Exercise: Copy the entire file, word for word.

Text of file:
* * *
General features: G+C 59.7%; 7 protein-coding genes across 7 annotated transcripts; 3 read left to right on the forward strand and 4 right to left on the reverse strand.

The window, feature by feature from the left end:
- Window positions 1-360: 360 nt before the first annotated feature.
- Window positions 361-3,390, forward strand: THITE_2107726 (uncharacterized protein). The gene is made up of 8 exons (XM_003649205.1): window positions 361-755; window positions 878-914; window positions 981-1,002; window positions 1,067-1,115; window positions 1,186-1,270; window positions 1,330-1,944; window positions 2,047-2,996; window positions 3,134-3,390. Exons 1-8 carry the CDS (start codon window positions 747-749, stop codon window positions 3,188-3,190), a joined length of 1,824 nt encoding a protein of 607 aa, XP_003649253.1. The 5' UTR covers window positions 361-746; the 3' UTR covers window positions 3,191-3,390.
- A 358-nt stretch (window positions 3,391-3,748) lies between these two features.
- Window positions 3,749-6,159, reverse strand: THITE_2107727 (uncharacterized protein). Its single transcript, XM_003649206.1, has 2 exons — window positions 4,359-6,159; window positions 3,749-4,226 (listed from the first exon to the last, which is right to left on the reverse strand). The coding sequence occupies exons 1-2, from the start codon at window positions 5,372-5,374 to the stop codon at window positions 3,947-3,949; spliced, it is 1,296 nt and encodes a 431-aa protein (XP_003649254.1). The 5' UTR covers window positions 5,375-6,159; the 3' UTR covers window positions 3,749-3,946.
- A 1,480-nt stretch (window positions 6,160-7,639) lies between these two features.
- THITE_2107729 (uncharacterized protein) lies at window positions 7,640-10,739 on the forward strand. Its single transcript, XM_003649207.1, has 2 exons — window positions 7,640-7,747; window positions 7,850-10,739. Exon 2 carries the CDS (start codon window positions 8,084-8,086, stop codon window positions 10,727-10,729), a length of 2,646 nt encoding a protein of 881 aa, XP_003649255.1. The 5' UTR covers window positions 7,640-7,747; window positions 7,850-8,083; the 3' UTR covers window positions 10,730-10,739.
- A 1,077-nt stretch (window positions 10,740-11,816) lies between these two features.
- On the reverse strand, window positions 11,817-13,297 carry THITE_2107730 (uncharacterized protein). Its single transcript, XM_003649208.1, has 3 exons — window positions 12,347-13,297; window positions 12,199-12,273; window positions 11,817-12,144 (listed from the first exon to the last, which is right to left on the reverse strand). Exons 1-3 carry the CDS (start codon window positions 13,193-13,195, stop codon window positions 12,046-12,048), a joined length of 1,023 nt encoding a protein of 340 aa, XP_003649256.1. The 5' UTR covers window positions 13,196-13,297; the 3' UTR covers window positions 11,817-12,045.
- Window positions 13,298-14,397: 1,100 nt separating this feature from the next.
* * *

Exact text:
General features: G+C 59.7%; 7 protein-coding genes across 7 annotated transcripts; 3 read left to right on the forward strand and 4 right to left on the reverse strand.

The window, feature by feature from the left end:
- Window positions 1-360: 360 nt before the first annotated feature.
- Window positions 361-3,390, forward strand: THITE_2107726 (uncharacterized protein). The gene is made up of 8 exons (XM_003649205.1): window positions 361-755; window positions 878-914; window positions 981-1,002; window positions 1,067-1,115; window positions 1,186-1,270; window positions 1,330-1,944; window positions 2,047-2,996; window positions 3,134-3,390. Exons 1-8 carry the CDS (start codon window positions 747-749, stop codon window positions 3,188-3,190), a joined length of 1,824 nt encoding a protein of 607 aa, XP_003649253.1. The 5' UTR covers window positions 361-746; the 3' UTR covers window positions 3,191-3,390.
- A 358-nt stretch (window positions 3,391-3,748) lies between these two features.
- Window positions 3,749-6,159, reverse strand: THITE_2107727 (uncharacterized protein). Its single transcript, XM_003649206.1, has 2 exons — window positions 4,359-6,159; window positions 3,749-4,226 (listed from the first exon to the last, which is right to left on the reverse strand). The coding sequence occupies exons 1-2, from the start codon at window positions 5,372-5,374 to the stop codon at window positions 3,947-3,949; spliced, it is 1,296 nt and encodes a 431-aa protein (XP_003649254.1). The 5' UTR covers window positions 5,375-6,159; the 3' UTR covers window positions 3,749-3,946.
- A 1,480-nt stretch (window positions 6,160-7,639) lies between these two features.
- THITE_2107729 (uncharacterized protein) lies at window positions 7,640-10,739 on the forward strand. Its single transcript, XM_003649207.1, has 2 exons — window positions 7,640-7,747; window positions 7,850-10,739. Exon 2 carries the CDS (start codon window positions 8,084-8,086, stop codon window positions 10,727-10,729), a length of 2,646 nt encoding a protein of 881 aa, XP_003649255.1. The 5' UTR covers window positions 7,640-7,747; window positions 7,850-8,083; the 3' UTR covers window positions 10,730-10,739.
- A 1,077-nt stretch (window positions 10,740-11,816) lies between these two features.
- On the reverse strand, window positions 11,817-13,297 carry THITE_2107730 (uncharacterized protein). Its single transcript, XM_003649208.1, has 3 exons — window positions 12,347-13,297; window positions 12,199-12,273; window positions 11,817-12,144 (listed from the first exon to the last, which is right to left on the reverse strand). Exons 1-3 carry the CDS (start codon window positions 13,193-13,195, stop codon window positions 12,046-12,048), a joined length of 1,023 nt encoding a protein of 340 aa, XP_003649256.1. The 5' UTR covers window positions 13,196-13,297; the 3' UTR covers window positions 11,817-12,045.
- Window positions 13,298-14,397: 1,100 nt separating this feature from the next.